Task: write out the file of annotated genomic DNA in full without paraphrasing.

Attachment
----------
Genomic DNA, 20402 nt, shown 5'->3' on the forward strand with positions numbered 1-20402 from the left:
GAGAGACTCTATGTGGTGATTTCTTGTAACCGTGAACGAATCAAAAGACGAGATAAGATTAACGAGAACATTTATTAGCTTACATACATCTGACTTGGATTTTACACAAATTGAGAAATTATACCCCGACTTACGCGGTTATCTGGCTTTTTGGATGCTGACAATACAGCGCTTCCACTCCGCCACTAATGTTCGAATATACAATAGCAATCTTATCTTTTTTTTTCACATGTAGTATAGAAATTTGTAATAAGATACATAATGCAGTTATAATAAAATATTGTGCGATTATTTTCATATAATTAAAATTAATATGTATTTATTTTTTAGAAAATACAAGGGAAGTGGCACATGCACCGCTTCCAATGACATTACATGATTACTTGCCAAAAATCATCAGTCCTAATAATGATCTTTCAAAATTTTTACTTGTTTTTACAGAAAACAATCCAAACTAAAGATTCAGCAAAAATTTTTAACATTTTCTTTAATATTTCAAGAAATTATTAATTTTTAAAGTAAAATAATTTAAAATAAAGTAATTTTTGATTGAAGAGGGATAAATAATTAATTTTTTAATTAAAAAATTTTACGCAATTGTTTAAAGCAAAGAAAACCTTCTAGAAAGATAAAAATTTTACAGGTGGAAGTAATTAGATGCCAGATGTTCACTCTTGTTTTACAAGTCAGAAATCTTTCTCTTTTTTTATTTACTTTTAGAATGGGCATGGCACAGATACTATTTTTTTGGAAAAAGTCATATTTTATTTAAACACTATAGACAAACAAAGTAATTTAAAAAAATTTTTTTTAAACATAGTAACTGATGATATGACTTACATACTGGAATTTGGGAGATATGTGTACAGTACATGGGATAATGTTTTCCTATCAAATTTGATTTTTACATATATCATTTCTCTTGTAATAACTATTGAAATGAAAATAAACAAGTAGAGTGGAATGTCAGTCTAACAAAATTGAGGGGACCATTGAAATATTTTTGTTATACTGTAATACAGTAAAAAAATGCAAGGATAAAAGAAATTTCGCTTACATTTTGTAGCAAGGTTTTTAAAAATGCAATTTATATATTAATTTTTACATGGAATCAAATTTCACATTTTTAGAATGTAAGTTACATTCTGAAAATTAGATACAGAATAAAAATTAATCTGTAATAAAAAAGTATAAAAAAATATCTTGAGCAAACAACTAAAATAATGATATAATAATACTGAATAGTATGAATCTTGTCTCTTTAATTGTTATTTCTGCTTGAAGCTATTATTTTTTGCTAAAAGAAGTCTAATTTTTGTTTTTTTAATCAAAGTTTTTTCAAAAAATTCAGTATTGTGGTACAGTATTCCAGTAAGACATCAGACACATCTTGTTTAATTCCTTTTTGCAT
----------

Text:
Genomic DNA, 20402 nt, shown 5'->3' on the forward strand with positions numbered 1-20402 from the left:
GAGAGACTCTATGTGGTGATTTCTTGTAACCGTGAACGAATCAAAAGACGAGATAAGATTAACGAGAACATTTATTAGCTTACATACATCTGACTTGGATTTTACACAAATTGAGAAATTATACCCCGACTTACGCGGTTATCTGGCTTTTTGGATGCTGACAATACAGCGCTTCCACTCCGCCACTAATGTTCGAATATACAATAGCAATCTTATCTTTTTTTTTCACATGTAGTATAGAAATTTGTAATAAGATACATAATGCAGTTATAATAAAATATTGTGCGATTATTTTCATATAATTAAAATTAATATGTATTTATTTTTTAGAAAATACAAGGGAAGTGGCACATGCACCGCTTCCAATGACATTACATGATTACTTGCCAAAAATCATCAGTCCTAATAATGATCTTTCAAAATTTTTACTTGTTTTTACAGAAAACAATCCAAACTAAAGATTCAGCAAAAATTTTTAACATTTTCTTTAATATTTCAAGAAATTATTAATTTTTAAAGTAAAATAATTTAAAATAAAGTAATTTTTGATTGAAGAGGGATAAATAATTAATTTTTTAATTAAAAAATTTTACGCAATTGTTTAAAGCAAAGAAAACCTTCTAGAAAGATAAAAATTTTACAGGTGGAAGTAATTAGATGCCAGATGTTCACTCTTGTTTTACAAGTCAGAAATCTTTCTCTTTTTTTATTTACTTTTAGAATGGGCATGGCACAGATACTATTTTTTTGGAAAAAGTCATATTTTATTTAAACACTATAGACAAACAAAGTAATTTAAAAAAATTTTTTTTAAACATAGTAACTGATGATATGACTTACATACTGGAATTTGGGAGATATGTGTACAGTACATGGGATAATGTTTTCCTATCAAATTTGATTTTTACATATATCATTTCTCTTGTAATAACTATTGAAATGAAAATAAACAAGTAGAGTGGAATGTCAGTCTAACAAAATTGAGGGGACCATTGAAATATTTTTGTTATACTGTAATACAGTAAAAAAATGCAAGGATAAAAGAAATTTCGCTTACATTTTGTAGCAAGGTTTTTAAAAATGCAATTTATATATTAATTTTTACATGGAATCAAATTTCACATTTTTAGAATGTAAGTTACATTCTGAAAATTAGATACAGAATAAAAATTAATCTGTAATAAAAAAGTATAAAAAAATATCTTGAGCAAACAACTAAAATAATGATATAATAATACTGAATAGTATGAATCTTGTCTCTTTAATTGTTATTTCTGCTTGAAGCTATTATTTTTTGCTAAAAGAAGTCTAATTTTTGTTTTTTTAATCAAAGTTTTTTCAAAAAATTCAGTATTGTGGTACAGTATTCCAGTAAGACATCAGACACATCTTGTTTAATTCCTTTTTGCAT